In the last full week before the All-Star break, the Jays rebounded nicely from a dismal Week 13 to finish 3-3 in Week 14 of the schedule (July 5 – July 11). Taking into consideration the opposition – two legitimate contenders in Boston and Minnesota – a .500 record isn’t all that bad.
So at the break the Blue Jays sit at 44-45, exactly the same record they had through 89 games in 2009, and about 10 or more games ahead of where most experts thought they would be. All in all it was a successful first half for the Jays. They lead the league in home runs, are sending three players to Anaheim for the ASG, and are a fun exciting team to watch – all setting up for what should be an entertaining second half.
Here are three things that emerged from week 14:
1. Effing Red Sox
It doesn’t matter where. It doesn’t matter when. Toronto just can not beat Boston this year. The Red Sox came to town on the weekend with multitudes of their annoying, rude, and obnoxious fans, and promptly took two of three, including a Friday night massacre. The 14-3 loss was the worst this season for the Jays, and would have looked a lot worse if not for a few late game home runs.
Toronto is now 2-7 on the season against the Red Sox, including 1-5 at home. The record is very discouraging because for the most part the games have been close. Boston has outscored the Jays 54-37 this year, but 11 of those runs came Friday. Five of the six losses have been by two runs or less.
That tells us that though Toronto has been competitive they still lack the finishing power against good teams. In other words they still have to learn how to win. With nine games remaining against the Red Sox they still have plenty of time to learn.
2. Growing Pains for Ricky
Ricky Romero was cruising along this season until last Saturday. Heading into that game he had was 6-4 with a 2.83 ERA and 103 strikeouts. Then he went out and got blown away two starts in a row, the latest coming on Friday night against the Red Sox. In each of those starts Romero failed to make it out of the third inning, combining for 5 IP, 13 ER, 5 BB to 5 K, an ERA of 23.40 and a WHIP of 3.40. His season ERA rose all the way 3.71.
If it’s true that all young pitchers go through growing pains then this should just be a bump in the road for Romero. Plus, there are three “silver lining” items to prove that things aren’t all bad:
1. The Boston game wasn’t as bad as it looked, with four of his runs allowed being unearned and Brian “I can’t get anybody out” Tallet letting in a few of his baserunners. Let down by defense and bullpen.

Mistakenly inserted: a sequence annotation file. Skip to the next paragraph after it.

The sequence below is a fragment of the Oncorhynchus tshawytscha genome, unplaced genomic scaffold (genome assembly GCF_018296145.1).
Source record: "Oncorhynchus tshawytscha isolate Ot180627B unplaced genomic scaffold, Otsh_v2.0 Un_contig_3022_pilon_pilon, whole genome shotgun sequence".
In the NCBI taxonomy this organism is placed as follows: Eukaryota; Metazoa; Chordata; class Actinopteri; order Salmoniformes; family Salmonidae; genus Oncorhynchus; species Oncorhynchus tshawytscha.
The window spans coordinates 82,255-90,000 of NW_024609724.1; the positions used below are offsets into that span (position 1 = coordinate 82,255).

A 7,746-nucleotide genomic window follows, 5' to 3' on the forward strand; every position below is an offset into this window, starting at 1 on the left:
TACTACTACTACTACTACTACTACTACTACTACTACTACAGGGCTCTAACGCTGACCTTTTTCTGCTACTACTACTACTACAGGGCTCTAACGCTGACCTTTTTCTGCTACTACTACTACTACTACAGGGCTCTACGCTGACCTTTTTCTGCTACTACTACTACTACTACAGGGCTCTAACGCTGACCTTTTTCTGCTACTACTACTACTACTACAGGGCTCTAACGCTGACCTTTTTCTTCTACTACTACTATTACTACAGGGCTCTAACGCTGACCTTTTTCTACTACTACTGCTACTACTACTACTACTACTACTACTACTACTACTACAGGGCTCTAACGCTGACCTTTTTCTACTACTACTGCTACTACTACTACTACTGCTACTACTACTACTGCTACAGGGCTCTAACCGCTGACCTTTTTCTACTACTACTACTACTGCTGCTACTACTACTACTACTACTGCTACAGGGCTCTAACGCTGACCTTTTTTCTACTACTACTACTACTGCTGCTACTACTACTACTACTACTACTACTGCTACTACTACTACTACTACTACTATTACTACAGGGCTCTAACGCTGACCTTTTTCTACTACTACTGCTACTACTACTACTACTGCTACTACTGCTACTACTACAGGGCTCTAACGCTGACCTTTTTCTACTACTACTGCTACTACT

2. The early exits will keep his total innings down.
3. According to Richard Griffin, Joe Girardi named Romero one of the great young pitchers in the game today. Not bad…
3. HR Derby Continues
A lot of debate, disappointment, and anger around Toronto these days due to Jose Bautista’s exclusion from tonight’s MLB Home Run Derby. I wrote a post about it yesterday. But for a moment let’s stop talking about Bautista, and start talking about the Blue Jays’ proficiency at slugging bombs. When April ended and Toronto lead all of baseball in HR (35, one ahead of Arizona) people thought it was a fluke. The Jays were supposed to struggle offensively. They would slow down.
Then Toronto went out and slugged 54 long balls in May to extend their lead. While they did slow a bit in June (26 HR, T10th in MLB), they are back with a vengeance in July, with 21 bombs in only 10 games. Critics around baseball now have to take notice – at this point in the season it is no longer a fluke. The Jays power is for real.
Toronto took it to another level last week. They slugged multiple home runs in seven consecutive games, one shy of the franchise record of eight, only to have the streak stop on Sunday. The Jays could only manage a single blast yesterday, a two run HR by Aaron Hill. In a year when offense is down across the board, the fact Toronto continues to belt home runs at such a terrific pace is nothing short of amazing.